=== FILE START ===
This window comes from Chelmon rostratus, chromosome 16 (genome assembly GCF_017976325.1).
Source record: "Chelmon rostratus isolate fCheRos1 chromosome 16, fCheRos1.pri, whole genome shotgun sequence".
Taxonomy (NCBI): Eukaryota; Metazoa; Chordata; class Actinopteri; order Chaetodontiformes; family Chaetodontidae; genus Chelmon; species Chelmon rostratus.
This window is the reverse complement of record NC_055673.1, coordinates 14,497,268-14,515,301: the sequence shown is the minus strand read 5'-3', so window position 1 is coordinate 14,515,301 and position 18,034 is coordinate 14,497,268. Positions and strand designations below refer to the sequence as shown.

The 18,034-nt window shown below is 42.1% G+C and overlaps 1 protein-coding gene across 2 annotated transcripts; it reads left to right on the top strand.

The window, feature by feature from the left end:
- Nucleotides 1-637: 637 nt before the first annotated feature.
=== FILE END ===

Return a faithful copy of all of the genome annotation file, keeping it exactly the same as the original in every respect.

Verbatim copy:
This window comes from Chelmon rostratus, chromosome 16 (genome assembly GCF_017976325.1).
Source record: "Chelmon rostratus isolate fCheRos1 chromosome 16, fCheRos1.pri, whole genome shotgun sequence".
Taxonomy (NCBI): Eukaryota; Metazoa; Chordata; class Actinopteri; order Chaetodontiformes; family Chaetodontidae; genus Chelmon; species Chelmon rostratus.
This window is the reverse complement of record NC_055673.1, coordinates 14,497,268-14,515,301: the sequence shown is the minus strand read 5'-3', so window position 1 is coordinate 14,515,301 and position 18,034 is coordinate 14,497,268. Positions and strand designations below refer to the sequence as shown.

The 18,034-nt window shown below is 42.1% G+C and overlaps 1 protein-coding gene across 2 annotated transcripts; it reads left to right on the top strand.

The window, feature by feature from the left end:
- Nucleotides 1-637: 637 nt before the first annotated feature.